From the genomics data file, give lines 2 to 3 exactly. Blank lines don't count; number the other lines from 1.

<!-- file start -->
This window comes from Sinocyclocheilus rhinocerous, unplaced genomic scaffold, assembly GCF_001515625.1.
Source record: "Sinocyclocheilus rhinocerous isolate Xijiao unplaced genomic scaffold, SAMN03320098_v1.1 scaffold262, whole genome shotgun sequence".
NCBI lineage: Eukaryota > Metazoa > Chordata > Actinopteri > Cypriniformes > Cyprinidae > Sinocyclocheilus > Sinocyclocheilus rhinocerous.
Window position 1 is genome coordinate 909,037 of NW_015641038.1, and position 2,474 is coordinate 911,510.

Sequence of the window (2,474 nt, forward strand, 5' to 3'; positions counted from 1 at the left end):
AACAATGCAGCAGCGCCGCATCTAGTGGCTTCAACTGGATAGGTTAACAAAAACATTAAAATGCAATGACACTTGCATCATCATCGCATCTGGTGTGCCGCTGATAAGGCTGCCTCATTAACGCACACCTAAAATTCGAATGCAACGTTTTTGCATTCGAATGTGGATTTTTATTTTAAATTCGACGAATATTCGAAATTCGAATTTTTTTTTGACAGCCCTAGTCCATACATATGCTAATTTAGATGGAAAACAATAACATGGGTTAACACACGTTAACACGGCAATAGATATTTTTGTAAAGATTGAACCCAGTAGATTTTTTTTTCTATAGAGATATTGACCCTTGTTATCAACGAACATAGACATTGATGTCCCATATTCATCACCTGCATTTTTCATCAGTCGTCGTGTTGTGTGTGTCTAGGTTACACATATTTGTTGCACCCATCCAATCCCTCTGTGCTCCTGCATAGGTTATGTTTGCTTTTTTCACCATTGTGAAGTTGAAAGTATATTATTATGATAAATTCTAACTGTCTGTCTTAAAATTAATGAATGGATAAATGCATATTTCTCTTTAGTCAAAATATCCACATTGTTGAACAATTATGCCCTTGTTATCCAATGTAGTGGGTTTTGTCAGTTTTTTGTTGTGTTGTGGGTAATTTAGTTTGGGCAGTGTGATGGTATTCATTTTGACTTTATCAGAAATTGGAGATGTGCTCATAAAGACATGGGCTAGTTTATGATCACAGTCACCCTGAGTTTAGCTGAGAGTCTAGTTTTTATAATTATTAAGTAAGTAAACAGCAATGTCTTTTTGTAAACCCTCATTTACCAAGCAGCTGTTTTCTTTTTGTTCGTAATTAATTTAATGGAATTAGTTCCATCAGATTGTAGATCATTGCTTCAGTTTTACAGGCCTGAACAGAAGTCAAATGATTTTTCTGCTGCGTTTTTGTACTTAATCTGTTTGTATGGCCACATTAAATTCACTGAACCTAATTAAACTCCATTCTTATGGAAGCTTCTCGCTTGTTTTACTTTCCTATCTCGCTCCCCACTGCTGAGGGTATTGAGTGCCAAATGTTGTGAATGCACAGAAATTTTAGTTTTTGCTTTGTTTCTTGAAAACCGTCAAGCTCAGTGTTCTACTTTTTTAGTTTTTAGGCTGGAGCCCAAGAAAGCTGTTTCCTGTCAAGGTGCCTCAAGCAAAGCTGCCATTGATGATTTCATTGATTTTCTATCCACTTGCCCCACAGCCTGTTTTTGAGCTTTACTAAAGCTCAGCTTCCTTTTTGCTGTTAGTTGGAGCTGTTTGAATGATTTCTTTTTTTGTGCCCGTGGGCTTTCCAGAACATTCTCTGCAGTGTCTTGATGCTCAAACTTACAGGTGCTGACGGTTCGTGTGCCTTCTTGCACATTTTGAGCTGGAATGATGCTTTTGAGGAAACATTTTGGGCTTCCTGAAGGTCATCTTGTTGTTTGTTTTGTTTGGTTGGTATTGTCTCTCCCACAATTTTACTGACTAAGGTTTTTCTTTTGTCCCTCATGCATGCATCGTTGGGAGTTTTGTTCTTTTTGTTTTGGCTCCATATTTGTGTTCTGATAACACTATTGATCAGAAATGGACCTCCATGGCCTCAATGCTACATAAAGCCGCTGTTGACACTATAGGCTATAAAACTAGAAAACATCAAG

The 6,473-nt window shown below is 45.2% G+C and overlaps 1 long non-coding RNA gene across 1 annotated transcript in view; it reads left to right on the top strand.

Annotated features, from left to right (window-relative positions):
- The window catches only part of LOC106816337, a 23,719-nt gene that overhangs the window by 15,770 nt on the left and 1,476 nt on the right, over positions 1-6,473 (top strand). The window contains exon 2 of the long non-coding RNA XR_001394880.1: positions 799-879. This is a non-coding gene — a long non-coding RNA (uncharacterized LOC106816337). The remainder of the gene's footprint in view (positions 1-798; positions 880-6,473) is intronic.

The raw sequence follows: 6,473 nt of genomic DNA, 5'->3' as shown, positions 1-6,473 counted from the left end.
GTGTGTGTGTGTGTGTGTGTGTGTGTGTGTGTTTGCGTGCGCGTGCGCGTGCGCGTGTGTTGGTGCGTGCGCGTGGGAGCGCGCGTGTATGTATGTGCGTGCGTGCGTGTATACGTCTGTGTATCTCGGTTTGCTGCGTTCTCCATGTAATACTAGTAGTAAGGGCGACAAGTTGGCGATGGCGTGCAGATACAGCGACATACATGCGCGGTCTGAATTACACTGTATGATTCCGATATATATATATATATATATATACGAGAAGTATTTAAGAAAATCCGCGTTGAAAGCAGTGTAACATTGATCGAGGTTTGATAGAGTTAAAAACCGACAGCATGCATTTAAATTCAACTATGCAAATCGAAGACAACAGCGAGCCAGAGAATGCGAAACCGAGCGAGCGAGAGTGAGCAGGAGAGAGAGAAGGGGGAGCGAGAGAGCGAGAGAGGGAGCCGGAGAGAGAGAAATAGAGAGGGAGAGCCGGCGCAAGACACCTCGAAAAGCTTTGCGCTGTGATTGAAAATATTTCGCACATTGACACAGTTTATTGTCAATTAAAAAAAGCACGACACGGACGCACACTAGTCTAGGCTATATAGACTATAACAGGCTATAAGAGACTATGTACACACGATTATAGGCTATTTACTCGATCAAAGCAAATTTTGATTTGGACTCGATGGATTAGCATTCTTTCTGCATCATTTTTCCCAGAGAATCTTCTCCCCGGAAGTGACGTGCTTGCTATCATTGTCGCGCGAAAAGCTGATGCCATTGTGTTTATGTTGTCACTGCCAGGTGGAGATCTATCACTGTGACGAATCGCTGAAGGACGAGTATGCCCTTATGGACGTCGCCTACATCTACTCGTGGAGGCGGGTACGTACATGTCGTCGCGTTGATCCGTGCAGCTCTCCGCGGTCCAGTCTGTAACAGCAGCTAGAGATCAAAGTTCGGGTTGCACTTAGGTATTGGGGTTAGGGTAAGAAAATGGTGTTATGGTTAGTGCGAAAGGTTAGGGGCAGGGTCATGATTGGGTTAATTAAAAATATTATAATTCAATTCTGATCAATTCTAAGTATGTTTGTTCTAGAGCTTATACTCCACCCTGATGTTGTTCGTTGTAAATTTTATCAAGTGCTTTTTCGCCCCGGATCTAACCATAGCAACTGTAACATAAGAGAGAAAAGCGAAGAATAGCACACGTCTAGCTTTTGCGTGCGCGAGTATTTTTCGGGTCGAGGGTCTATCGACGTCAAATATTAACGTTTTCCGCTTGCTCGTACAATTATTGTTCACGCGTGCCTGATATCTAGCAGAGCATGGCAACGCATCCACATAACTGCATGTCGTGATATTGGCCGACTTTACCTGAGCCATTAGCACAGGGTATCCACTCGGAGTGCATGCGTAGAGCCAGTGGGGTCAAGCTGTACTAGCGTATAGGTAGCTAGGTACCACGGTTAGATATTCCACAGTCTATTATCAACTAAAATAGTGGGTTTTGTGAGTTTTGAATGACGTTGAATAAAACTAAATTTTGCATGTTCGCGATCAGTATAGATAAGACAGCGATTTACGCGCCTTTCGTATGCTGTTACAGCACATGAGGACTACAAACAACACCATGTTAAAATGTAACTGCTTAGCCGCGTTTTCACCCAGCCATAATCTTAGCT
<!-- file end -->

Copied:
Source record: "Sinocyclocheilus rhinocerous isolate Xijiao unplaced genomic scaffold, SAMN03320098_v1.1 scaffold262, whole genome shotgun sequence".
NCBI lineage: Eukaryota > Metazoa > Chordata > Actinopteri > Cypriniformes > Cyprinidae > Sinocyclocheilus > Sinocyclocheilus rhinocerous.